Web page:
Dirs/scr: Jean-Pierre and Luc Dardenne. Belgium-France-Italy. 2014. 94mins
The impossible choices forced on workers by downsizing, flexible contracts and the declining power of the unions are thrown into stark relief in the Dardennes brothers’ latest film. While it may lack the breathless dramatic energy of earlier works like La Promesse or L’Enfant, this is still a powerful, finely scripted issue movie, made all the more incisive by Marion Cotillard’s raw performance as a woman fighting to save her job while suffering from depression.
Shot mostly by day, in stark and sometimes mocking summer sunlight, Two Days, One Night refuses to divide the ayes and nays into goodies and baddies.
The story of a woman forced to canvas her fellow workers to persuade them to give up a bonus payment in order for her to keep her job is one that you can imagine Ken Loach taking on, but the undogmatic, compassionate focus on the lives of Marion and those she meets builds a nuanced portrait of a struggling community that is classic Dardennes. Cotillard, the recessionary topicality of the theme and the dramatic efficiency of a film that takes its time to bite, but never lets go when it does, will send Two Days off on a multi-date world tour, perhaps stirring even more interest than the brothers’ last outing, The Kid On The Bike.
The first shot of Cotillard’s character Sandra speaks volumes about who she is and how she is. She’s wearing a cheap, bright, department-store singlet, hair scrunched up in a sporty ponytail, but her face tells a different story. She’s suffering from depression, and through the course of the film will pop far more Xanax than is good for her.
As if her illness wasn’t enough, Sandra has just been laid off by a small solar energy firm, following a ballot of colleagues who were told that if they voted for her to stay in her job, it would mean forfeiting their thousand-euro bonuses. However, late on Friday, the boss tells her he has no objections to a second, secret ballot being held on Monday morning before work. If Sandra can talk her workmates into voting to lose their bonuses, he’ll keep her on.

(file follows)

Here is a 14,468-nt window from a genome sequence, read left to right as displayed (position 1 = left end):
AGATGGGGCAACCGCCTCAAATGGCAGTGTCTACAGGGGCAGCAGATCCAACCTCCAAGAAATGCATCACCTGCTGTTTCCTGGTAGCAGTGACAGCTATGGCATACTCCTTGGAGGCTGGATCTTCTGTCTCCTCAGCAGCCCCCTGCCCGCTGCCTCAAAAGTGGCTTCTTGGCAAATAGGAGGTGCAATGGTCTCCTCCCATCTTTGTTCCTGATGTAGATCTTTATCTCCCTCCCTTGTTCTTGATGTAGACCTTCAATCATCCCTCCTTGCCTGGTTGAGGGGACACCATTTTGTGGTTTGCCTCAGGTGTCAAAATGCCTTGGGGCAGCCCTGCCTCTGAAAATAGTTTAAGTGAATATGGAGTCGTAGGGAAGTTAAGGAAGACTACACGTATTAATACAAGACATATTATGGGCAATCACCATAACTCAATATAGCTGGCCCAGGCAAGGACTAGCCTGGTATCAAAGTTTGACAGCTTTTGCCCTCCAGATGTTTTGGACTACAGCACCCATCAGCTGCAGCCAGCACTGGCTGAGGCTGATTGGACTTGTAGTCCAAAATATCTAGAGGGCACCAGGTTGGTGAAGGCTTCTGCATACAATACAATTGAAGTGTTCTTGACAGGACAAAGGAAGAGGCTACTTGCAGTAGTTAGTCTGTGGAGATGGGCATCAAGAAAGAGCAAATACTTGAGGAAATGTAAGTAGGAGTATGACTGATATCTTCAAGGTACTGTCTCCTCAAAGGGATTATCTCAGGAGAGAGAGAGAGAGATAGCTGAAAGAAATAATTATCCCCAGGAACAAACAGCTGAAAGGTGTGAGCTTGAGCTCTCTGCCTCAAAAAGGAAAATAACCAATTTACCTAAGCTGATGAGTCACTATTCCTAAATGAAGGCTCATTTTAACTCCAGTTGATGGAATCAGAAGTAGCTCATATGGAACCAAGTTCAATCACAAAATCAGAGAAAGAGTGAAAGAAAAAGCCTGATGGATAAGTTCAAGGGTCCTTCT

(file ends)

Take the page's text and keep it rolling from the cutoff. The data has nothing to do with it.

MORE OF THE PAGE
It’s like Twelve Angry Men in the workplace – except there are sixteen of them, with only two voting in her favour in the first ballot. So with the help of her supportive husband Manu (Rongione), who fights throughout to keep her from sinking into self-loathing and giving it all up as pointless, Sandra sets out to visit her colleagues one by one in the lower-middle class suburbs of some unnamed Belgian town over the course of a sunny weekend.
The script takes its time to raise the dramatic temperature, adding brushstrokes to the portrait of a woman whose fight with the black dog of depression turns every difficult house call into a mountain peak. She’s alternately buoyed by fragile hope and slapped down by despair as colleagues are either won round or refuse to back her – some for financial reasons, others because they see this colleague who has only just returned to work after time off for illness as a weak link who can easily be sacrificed.
Shot mostly by day, in stark and sometimes mocking summer sunlight, Two Days, One Night refuses to divide the ayes and nays into goodies and baddies. The simple choice between ‘Sandra’ and ‘bonus’ – as written on the final ballot paper – may be an unlikely scenario, but the Dardennes suggest that it’s one that many workers are forced to make in a less direct way. But this layered film is more than one long ethical debate. Sandra’s door-to-door mission also enables the directors to touch on issues of immigration, integration and a cash-strapped blue-collar existence that pans out between low-cost diners (like the one where Manu works), mini-markets and launderettes.
Even gender issues are nicely nailed: male colleagues are out of the house when she calls far more often than female ones, and marriages are tested, in one case dramatically, in a film that is political in the original sense of the word: it’s about people, and the fact that no man, or family, or company, or country, is an island.
Production companies: Les Films du Fleuve, Archipel 35, Bim Distribuzione, Eyeworks, France 2 Cinema, RTBF, Belgacom
International sales: Wild Bunch, www.wildbunch.biz
Producers: Jean-Pierre and Luc Dardenne, Denis Freyd
Executive producer: Delphine Tomson
Cinematography: Alain Marcoen
Editor: Marie-Helene Dozo
Production designer: Igor Gabriel
Main cast: Marion Cotillard, Fabrizio Rongione, Pili Groyne, Simon Caudry, Catherine Salee, Christelle Cornil